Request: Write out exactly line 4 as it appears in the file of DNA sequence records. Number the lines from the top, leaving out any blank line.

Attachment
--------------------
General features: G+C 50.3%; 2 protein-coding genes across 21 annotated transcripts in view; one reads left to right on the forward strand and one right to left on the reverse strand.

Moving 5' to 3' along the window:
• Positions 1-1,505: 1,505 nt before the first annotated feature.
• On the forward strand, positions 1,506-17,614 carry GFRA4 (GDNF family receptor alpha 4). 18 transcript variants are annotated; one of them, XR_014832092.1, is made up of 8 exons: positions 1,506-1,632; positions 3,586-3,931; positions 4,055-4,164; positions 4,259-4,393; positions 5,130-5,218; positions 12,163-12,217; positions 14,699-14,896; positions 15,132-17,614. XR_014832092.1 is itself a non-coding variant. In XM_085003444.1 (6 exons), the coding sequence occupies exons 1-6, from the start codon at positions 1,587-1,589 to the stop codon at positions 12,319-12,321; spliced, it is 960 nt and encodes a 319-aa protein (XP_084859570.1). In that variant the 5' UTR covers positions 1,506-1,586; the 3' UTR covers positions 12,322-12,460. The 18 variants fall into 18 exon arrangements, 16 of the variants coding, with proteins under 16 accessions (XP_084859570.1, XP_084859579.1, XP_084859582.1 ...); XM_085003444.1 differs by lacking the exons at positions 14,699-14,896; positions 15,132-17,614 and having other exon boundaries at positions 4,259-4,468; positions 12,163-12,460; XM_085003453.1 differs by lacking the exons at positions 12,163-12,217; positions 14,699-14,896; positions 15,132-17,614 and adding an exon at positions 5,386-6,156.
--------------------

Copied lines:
• On the forward strand, positions 1,506-17,614 carry GFRA4 (GDNF family receptor alpha 4). 18 transcript variants are annotated; one of them, XR_014832092.1, is made up of 8 exons: positions 1,506-1,632; positions 3,586-3,931; positions 4,055-4,164; positions 4,259-4,393; positions 5,130-5,218; positions 12,163-12,217; positions 14,699-14,896; positions 15,132-17,614. XR_014832092.1 is itself a non-coding variant. In XM_085003444.1 (6 exons), the coding sequence occupies exons 1-6, from the start codon at positions 1,587-1,589 to the stop codon at positions 12,319-12,321; spliced, it is 960 nt and encodes a 319-aa protein (XP_084859570.1). In that variant the 5' UTR covers positions 1,506-1,586; the 3' UTR covers positions 12,322-12,460. The 18 variants fall into 18 exon arrangements, 16 of the variants coding, with proteins under 16 accessions (XP_084859570.1, XP_084859579.1, XP_084859582.1 ...); XM_085003444.1 differs by lacking the exons at positions 14,699-14,896; positions 15,132-17,614 and having other exon boundaries at positions 4,259-4,468; positions 12,163-12,460; XM_085003453.1 differs by lacking the exons at positions 12,163-12,217; positions 14,699-14,896; positions 15,132-17,614 and adding an exon at positions 5,386-6,156.